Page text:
“When I think of people in waiting rooms, including myself, I picture us rifling restlessly through battered magazines,” writes Rachel Hadas, Guest Editor of “The Waiting Room Reader II: Words to Keep You Company”.
To be a person is to have a story to tell. —Isak Dinesen
It’s hard enough that a diagnosis comes along to threaten our lives—does it also have to threaten our life stories? (more…)
And now we welcome the New Year. Full of things that have never been…
-Rainer Maria Rilke
With the coming of each New Year I think about what has passed, passing and to come. But today I find myself not reflecting on 2016. Instead, (more…)
Tacked to my bulletin board within my line of sight are the words of Dr. William Osler,a 19th century physician who pioneered taking medical students out of the classroom to learn at the bedside. Dr. Osler understood that medicine was more than science. He encouraged the students to:
For those of you who were not able to attend our most recent SpeakSooner community education program “Being A Caregiver & Caring for Oneself: A Delicate Balance” (August 16 at the Manchester Community Library), I’d like to share a moment from that evening. (more…)
I received an e-mail from a friend. The subject: “Regret is an important teacher…” My eyes focus on the ellipsis, not the Huffington Post link. I think about the power of three small dots to punctuate what is left unsaid. In an instant my mother’s words, which in time had become her mantra, echoed in my mind’s ear: “You never regret what you don’t say.” (more…)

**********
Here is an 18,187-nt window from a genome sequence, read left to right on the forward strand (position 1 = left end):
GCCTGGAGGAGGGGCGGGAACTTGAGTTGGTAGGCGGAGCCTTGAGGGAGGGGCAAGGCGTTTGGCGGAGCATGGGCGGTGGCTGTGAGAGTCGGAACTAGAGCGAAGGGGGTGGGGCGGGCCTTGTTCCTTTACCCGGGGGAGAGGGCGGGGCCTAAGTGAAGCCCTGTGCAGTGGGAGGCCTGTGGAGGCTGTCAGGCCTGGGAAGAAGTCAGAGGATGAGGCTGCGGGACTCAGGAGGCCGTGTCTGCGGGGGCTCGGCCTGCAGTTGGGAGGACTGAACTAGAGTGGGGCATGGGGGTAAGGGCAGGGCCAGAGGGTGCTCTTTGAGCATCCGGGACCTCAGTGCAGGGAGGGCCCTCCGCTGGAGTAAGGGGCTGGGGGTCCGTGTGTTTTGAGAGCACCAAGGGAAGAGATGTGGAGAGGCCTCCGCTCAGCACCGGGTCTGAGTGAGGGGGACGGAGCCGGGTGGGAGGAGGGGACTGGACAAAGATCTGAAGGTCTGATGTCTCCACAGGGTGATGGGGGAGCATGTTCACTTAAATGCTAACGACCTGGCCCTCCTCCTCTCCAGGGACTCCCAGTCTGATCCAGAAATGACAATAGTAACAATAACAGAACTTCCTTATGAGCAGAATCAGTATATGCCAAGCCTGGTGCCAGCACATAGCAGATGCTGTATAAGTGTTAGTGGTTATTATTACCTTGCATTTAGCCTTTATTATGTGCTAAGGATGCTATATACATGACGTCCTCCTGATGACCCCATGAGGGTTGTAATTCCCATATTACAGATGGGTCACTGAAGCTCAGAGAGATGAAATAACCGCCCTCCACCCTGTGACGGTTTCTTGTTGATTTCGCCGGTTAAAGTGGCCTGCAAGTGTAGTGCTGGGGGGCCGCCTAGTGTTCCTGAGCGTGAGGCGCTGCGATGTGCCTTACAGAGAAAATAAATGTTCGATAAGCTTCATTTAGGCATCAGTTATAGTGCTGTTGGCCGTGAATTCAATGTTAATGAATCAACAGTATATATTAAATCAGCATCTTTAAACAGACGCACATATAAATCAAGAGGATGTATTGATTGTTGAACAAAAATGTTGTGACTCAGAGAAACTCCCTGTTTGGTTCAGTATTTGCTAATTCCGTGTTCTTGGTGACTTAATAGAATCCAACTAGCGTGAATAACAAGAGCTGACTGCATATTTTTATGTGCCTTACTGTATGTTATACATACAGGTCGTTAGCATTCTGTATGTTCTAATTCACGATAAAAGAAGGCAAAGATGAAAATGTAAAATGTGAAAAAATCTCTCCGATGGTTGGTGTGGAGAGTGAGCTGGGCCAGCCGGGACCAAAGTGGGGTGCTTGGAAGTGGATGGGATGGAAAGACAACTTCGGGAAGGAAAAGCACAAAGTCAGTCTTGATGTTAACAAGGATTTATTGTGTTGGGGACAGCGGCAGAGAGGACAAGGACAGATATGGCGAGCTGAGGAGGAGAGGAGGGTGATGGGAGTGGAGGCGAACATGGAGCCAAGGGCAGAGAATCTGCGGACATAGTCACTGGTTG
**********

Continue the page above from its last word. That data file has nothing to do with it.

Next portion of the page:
During my tenure as a medical humanist at Southwestern Vermont Regional Cancer Center (2002-2005) I was an eyewitness to the complexities of communication between doctors, nurses, patients, and family members.
And to make an end is to make a beginning. The end is where we start from… T.S. Elliot • The Four Quartets
A friend, who has been living with multiple myeloma for the past seven years, forwarded me the link to “Not Just a Death, a System Failure” (link below) which appeared in the February 2 issue of the New York Times. After reading the article I found myself catapulted back in time. As a member of the cancer center staff, albeit a medical humanist and not a healthcare provider, I attended weekly staff meetings. (more…)
Reading the Bennington Banner story about our recent SpeakSooner community program “Building Your Team & Navigating The System” I was catapulted back in time. A few years ago we had been invited by a leading academic medical center to introduce what at that time was our new interactive communication tool—Difficult Conversations Toolkit (Video & Workbook)—to oncology faculty and fellows. (more…)
A WORD is dead / When it is said, / Some say. I say it just / Begins to live / That day. Emily Dickinson
How often does a word on the page stop you? And, if it does—do you find yourself leaving the page? (more…)